James Madison Papers
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To James Madison from Jacquelin Ambler, 22 December 1781

From Jacquelin Ambler

RC (LC: Madison Papers). Addressed to “The Honobl. James Madison of Congress Philadelphia.”

Richmond Virginia Decr. 22d. 1781.

Dear Sir

Our friend Mr. Jameson is gone below, and will be absent for some time, endeavouring to collect the scattered remains of the effects which are left him:1 I promised to acknowledge the receipt of your favors as they should come to hand, and to communicate any thing which should occur here worth your notice. I assure you it will give me much satisfaction to open and continue a correspondence, but I fear you will find the entertainment you receive thro’ this Channel more than paid for by the trouble of writing a weekly letter.

The difficulties which the deranged state of our financies had reduced us to, seem to have detered our [Assembly]2 from entering heartily into Business until Monday last;3 they have been pretty assiduous since, but such have been the insuperable obstacles they had to encounter after advancing a little way on any line, that each succeeding day has been almost altogether spent in undoing the labour’d Work of the former. At length it seems determined that our paper Money, Certifs. &c. shall be reduced to Specie at 1000 for 1. and loan Certifs. given for them payable in seven Years.4 The greatest difficulty, I fear still remains—The providing effectual means for supporting the southern Army, which seems still to be expected from us.5

The insatiable thirst for hard Money which almost universally prevails amongst our Countrymen, would incline them to wish for the continuance of the British Prisoners in the State, provided they could be satisfyed that payment would be made for guarding and maintaining them in real Money—but they shudder at Certificates—and we have nothing else.6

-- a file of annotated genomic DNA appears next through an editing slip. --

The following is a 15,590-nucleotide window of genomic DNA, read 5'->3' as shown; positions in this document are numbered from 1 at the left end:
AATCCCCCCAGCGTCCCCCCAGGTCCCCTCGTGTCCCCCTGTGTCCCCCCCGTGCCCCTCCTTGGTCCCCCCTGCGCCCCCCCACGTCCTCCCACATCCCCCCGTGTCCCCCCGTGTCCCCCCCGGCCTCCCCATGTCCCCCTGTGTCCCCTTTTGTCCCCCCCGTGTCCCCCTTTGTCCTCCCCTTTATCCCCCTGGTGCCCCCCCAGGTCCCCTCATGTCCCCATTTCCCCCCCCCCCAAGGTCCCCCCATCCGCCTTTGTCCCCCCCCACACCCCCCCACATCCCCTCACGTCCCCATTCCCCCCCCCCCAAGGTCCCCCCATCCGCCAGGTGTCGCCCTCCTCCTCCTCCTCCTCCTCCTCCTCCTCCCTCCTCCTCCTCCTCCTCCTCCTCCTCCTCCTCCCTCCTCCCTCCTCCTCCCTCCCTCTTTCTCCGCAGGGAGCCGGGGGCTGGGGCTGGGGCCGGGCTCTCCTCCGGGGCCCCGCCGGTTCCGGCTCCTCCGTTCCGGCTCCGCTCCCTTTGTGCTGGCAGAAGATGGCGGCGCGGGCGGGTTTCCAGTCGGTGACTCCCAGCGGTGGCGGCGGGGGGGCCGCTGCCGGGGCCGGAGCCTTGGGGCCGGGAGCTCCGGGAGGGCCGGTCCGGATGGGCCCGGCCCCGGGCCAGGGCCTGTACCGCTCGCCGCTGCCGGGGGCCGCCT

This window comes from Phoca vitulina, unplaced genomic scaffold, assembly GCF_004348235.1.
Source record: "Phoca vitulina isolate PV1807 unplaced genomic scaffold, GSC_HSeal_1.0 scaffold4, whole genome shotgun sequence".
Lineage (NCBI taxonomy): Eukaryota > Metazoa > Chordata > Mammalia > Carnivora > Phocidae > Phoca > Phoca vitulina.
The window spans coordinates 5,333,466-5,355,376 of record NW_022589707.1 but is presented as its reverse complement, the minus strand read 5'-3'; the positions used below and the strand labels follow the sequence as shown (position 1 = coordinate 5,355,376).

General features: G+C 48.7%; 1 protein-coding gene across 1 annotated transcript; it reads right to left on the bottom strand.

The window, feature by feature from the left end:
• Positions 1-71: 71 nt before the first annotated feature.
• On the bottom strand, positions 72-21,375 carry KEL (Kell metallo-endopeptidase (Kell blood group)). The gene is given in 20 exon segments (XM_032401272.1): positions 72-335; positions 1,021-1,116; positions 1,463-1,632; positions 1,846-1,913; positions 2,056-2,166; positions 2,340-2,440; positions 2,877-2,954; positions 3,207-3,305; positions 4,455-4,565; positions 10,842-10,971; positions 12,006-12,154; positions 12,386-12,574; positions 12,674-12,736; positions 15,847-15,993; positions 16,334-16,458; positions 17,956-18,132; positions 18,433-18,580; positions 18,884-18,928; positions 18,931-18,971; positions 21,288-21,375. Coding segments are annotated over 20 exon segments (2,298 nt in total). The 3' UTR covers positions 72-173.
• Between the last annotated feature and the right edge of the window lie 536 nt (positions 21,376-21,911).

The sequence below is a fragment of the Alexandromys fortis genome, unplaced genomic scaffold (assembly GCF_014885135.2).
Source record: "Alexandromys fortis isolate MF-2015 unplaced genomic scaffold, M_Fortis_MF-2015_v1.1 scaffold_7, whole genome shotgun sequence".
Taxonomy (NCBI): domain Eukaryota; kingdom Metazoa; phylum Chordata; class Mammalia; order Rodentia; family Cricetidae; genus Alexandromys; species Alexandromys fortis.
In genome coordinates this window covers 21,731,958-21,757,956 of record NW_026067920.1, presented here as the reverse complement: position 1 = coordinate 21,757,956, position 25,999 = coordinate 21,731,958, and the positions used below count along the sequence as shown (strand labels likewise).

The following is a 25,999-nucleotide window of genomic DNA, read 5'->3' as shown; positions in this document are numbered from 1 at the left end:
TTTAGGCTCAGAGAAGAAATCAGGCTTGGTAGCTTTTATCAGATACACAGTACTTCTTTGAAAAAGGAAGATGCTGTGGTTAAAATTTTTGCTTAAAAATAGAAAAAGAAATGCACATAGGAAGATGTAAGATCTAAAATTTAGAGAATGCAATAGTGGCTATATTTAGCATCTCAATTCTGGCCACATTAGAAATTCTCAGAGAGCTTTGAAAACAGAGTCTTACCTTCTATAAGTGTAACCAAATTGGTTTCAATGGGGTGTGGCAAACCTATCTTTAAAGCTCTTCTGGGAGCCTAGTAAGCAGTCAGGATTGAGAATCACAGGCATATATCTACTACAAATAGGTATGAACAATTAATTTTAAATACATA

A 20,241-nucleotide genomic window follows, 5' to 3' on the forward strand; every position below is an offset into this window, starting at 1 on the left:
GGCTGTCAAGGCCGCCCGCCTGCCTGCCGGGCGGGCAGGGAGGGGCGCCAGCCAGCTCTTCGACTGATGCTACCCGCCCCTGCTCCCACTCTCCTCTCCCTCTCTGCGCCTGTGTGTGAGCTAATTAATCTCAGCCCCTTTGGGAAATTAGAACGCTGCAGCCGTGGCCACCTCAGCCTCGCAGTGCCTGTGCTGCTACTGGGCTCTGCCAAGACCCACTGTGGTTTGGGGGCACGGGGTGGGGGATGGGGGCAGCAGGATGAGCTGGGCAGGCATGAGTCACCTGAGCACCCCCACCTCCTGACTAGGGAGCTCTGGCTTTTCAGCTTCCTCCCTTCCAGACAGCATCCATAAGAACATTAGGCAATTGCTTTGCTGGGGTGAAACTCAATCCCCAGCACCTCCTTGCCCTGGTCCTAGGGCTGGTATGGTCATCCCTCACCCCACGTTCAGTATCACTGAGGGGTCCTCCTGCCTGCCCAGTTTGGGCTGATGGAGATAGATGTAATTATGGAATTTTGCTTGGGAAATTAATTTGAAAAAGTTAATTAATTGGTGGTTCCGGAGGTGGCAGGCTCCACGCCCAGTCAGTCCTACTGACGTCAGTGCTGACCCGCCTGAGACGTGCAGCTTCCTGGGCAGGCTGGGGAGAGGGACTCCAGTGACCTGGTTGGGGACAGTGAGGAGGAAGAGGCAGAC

I am, with great esteem and regard, Dear Sir, Your most obedt. Servt.

J. Ambler7

1David Jameson’s home was “below” Richmond, at Yorktown. He was absent from the Council of State from 18 December 1781 through 9 January 1782 (Journals of the Council of State description begins H. R. McIlwaine et al., eds., Journals of the Council of the State of Virginia (Richmond, 1931——). description ends , III, 15–23).

2Instead of writing “Assembly,” Ambler left a space and, perhaps years later, JM jotted in it an abbreviation of that word.

3Ambler was judging the work of the Virginia General Assembly in terms of its halting progress toward passage of the all-important bill “for calling in and funding the paper money of this state,” introduced on 27 November. The members of the House of Delegates were unable to agree upon the terms of the measure until “Monday last,” 17 December, when new resolutions on the subject, presented by Patrick Henry, were carried through two readings. By the date of the present letter, the Henry bill had passed the House and was under consideration by the Senate (Journal of the House of Delegates description begins Journal of the House of Delegates of Virginia, March 1781 Session in Bulletin of the Virginia State Library, XVII, No. 1 (January 1928). description ends , October 1781, pp. 18, 21, 27, 28, 43, 44, 47, 49).